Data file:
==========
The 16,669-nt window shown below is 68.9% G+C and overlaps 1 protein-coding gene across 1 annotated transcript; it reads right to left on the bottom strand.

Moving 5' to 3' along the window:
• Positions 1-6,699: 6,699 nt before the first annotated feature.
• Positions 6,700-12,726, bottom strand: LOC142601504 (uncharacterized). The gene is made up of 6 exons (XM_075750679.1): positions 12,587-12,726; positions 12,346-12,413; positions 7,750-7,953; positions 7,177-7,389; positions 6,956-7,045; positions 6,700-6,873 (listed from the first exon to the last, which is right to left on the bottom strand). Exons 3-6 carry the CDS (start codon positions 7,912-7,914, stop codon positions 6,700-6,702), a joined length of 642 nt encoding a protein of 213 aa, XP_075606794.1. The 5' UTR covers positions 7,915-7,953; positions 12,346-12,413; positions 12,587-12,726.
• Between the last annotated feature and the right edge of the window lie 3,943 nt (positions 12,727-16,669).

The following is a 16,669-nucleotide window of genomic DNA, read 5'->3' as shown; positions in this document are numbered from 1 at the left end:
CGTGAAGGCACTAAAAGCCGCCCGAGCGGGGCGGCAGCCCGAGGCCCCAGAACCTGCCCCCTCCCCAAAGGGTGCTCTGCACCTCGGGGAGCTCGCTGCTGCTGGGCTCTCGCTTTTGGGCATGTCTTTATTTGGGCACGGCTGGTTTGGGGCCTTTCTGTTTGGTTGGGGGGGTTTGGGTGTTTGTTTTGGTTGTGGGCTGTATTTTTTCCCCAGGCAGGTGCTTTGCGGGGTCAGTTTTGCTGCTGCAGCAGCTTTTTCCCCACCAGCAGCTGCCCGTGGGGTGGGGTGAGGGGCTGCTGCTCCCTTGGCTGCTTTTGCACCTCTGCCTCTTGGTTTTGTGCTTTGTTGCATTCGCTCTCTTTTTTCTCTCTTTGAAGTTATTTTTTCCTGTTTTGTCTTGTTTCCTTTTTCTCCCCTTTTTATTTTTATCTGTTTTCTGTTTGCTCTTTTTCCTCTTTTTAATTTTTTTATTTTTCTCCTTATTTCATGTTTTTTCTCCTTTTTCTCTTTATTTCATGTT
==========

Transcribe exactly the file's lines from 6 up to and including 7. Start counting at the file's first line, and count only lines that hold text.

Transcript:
The following is a 16,669-nucleotide window of genomic DNA, read 5'->3' as shown; positions in this document are numbered from 1 at the left end:
CGTGAAGGCACTAAAAGCCGCCCGAGCGGGGCGGCAGCCCGAGGCCCCAGAACCTGCCCCCTCCCCAAAGGGTGCTCTGCACCTCGGGGAGCTCGCTGCTGCTGGGCTCTCGCTTTTGGGCATGTCTTTATTTGGGCACGGCTGGTTTGGGGCCTTTCTGTTTGGTTGGGGGGGTTTGGGTGTTTGTTTTGGTTGTGGGCTGTATTTTTTCCCCAGGCAGGTGCTTTGCGGGGTCAGTTTTGCTGCTGCAGCAGCTTTTTCCCCACCAGCAGCTGCCCGTGGGGTGGGGTGAGGGGCTGCTGCTCCCTTGGCTGCTTTTGCACCTCTGCCTCTTGGTTTTGTGCTTTGTTGCATTCGCTCTCTTTTTTCTCTCTTTGAAGTTATTTTTTCCTGTTTTGTCTTGTTTCCTTTTTCTCCCCTTTTTATTTTTATCTGTTTTCTGTTTGCTCTTTTTCCTCTTTTTAATTTTTTTATTTTTCTCCTTATTTCATGTTTTTTCTCCTTTTTCTCTTTATTTCATGTT